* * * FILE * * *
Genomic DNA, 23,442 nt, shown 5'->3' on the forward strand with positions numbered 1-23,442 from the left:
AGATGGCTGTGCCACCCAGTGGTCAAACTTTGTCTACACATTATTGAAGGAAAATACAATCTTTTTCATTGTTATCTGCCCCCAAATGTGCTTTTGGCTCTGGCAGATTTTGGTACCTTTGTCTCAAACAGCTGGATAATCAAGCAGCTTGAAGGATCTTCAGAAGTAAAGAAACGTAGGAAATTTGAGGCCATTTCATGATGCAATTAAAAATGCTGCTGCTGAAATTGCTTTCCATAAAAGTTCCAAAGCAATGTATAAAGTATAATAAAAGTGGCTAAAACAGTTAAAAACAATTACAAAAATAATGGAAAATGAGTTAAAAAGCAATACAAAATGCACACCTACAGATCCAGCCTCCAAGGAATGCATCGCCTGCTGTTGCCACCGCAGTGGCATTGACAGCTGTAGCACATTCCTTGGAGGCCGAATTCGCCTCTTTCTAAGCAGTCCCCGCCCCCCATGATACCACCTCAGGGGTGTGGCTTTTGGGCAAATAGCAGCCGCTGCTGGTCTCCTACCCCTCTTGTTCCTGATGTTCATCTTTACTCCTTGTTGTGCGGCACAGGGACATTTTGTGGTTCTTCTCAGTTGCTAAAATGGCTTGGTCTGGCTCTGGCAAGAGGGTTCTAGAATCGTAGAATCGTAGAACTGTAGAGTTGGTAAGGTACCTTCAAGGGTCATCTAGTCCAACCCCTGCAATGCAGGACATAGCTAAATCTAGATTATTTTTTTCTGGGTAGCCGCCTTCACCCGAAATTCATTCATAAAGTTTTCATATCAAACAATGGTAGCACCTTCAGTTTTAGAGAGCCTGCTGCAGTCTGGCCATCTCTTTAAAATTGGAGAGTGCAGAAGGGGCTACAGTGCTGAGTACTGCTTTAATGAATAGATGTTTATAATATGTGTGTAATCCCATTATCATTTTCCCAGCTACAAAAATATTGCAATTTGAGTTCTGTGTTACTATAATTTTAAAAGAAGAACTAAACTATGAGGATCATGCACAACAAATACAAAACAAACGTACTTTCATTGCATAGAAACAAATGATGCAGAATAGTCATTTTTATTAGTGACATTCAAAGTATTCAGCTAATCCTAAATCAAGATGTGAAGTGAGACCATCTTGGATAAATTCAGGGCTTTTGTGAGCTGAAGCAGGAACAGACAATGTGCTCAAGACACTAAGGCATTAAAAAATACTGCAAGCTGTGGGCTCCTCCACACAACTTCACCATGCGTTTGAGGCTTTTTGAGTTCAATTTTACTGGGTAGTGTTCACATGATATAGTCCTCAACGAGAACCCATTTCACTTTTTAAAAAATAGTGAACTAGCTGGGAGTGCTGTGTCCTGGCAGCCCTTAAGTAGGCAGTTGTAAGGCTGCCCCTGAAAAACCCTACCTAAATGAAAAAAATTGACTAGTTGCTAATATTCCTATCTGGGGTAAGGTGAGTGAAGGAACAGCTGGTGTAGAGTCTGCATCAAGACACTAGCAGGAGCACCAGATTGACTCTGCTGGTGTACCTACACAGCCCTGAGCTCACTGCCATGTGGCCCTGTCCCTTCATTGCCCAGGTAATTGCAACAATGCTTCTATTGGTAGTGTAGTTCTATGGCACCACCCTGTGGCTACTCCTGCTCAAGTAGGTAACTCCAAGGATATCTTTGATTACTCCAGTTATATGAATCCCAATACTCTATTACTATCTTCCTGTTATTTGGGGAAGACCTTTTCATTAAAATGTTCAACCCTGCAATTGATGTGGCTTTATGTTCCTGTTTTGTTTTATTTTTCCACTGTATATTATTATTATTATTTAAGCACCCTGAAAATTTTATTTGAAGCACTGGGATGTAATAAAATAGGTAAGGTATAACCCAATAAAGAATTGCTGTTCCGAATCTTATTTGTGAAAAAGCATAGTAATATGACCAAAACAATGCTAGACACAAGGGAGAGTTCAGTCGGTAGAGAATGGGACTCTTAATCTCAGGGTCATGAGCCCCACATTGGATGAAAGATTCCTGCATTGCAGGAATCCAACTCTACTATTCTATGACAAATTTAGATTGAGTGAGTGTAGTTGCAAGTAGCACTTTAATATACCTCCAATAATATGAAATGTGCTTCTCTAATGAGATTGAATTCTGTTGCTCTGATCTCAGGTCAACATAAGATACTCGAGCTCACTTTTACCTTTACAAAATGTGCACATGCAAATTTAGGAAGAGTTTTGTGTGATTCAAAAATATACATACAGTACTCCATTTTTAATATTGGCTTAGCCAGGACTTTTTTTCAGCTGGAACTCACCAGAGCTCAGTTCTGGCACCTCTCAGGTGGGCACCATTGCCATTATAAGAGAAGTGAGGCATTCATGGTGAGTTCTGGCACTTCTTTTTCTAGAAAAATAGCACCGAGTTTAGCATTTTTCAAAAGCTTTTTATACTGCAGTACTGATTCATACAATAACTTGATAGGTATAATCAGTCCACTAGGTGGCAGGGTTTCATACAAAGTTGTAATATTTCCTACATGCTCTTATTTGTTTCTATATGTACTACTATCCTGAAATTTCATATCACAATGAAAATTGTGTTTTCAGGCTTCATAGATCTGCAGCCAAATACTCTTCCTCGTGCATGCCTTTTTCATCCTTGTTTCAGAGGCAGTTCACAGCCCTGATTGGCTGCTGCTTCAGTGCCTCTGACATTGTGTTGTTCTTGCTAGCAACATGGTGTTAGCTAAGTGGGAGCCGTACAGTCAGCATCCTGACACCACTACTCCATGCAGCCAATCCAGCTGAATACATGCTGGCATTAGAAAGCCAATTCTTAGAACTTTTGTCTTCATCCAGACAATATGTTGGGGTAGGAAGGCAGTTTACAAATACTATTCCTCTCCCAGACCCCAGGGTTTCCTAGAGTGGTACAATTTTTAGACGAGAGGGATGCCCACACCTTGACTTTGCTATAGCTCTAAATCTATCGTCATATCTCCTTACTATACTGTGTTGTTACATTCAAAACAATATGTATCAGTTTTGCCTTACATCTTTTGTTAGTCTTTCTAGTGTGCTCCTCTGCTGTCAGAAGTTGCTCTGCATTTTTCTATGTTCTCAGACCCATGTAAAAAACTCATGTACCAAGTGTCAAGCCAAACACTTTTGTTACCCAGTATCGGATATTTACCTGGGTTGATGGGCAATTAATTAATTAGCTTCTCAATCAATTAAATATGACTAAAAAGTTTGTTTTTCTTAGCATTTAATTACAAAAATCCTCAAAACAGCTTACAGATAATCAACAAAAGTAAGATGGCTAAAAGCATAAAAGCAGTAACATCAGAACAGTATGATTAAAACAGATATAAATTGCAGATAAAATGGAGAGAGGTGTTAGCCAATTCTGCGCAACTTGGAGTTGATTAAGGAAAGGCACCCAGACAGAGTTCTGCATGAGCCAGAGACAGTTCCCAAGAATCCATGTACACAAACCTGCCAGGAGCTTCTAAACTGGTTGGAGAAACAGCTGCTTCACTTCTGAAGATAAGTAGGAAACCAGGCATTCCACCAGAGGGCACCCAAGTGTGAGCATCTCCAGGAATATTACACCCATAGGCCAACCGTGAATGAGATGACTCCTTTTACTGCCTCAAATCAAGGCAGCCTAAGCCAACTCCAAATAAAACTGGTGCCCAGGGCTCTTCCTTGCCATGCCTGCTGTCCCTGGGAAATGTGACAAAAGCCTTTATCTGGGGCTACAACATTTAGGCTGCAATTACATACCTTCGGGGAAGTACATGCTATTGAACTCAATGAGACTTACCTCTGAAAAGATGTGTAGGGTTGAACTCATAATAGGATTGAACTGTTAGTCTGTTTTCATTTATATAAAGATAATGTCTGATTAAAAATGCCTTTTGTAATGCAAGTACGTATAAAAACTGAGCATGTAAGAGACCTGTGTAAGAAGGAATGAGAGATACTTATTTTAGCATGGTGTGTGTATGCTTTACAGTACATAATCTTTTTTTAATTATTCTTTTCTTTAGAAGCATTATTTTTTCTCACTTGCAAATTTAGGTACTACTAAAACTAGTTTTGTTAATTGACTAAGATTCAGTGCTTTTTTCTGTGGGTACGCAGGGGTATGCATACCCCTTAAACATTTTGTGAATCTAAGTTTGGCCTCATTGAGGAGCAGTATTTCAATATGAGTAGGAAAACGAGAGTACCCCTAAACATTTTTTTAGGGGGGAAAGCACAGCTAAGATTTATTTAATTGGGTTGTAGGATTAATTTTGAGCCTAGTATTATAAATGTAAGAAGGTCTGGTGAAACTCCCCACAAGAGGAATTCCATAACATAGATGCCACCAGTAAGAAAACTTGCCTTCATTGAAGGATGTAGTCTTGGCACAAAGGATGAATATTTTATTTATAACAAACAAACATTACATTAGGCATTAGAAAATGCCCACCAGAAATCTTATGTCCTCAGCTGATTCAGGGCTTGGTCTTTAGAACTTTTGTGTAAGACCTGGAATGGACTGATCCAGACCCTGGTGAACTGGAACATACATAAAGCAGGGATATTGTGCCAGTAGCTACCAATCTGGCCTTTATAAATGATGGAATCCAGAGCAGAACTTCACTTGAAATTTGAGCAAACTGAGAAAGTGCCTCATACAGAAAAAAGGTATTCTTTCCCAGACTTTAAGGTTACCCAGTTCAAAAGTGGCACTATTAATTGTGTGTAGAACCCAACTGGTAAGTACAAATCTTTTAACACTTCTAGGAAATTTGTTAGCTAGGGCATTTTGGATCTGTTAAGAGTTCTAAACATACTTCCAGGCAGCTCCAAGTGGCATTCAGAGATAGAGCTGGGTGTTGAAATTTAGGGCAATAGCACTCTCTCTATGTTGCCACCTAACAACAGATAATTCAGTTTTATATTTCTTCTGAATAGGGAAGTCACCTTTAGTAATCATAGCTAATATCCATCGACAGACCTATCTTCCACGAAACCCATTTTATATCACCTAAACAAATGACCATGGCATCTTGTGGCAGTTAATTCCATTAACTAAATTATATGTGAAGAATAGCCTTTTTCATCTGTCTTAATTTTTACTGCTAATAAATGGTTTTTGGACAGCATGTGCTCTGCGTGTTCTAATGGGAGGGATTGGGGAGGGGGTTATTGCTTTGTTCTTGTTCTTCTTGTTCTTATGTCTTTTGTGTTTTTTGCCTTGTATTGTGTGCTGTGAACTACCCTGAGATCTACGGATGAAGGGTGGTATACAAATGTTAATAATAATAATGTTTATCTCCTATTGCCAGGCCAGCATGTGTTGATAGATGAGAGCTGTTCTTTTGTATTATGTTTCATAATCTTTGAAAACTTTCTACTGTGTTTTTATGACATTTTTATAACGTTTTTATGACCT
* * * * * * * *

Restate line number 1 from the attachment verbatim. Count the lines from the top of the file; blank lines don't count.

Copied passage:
Genomic DNA, 23,442 nt, shown 5'->3' on the forward strand with positions numbered 1-23,442 from the left: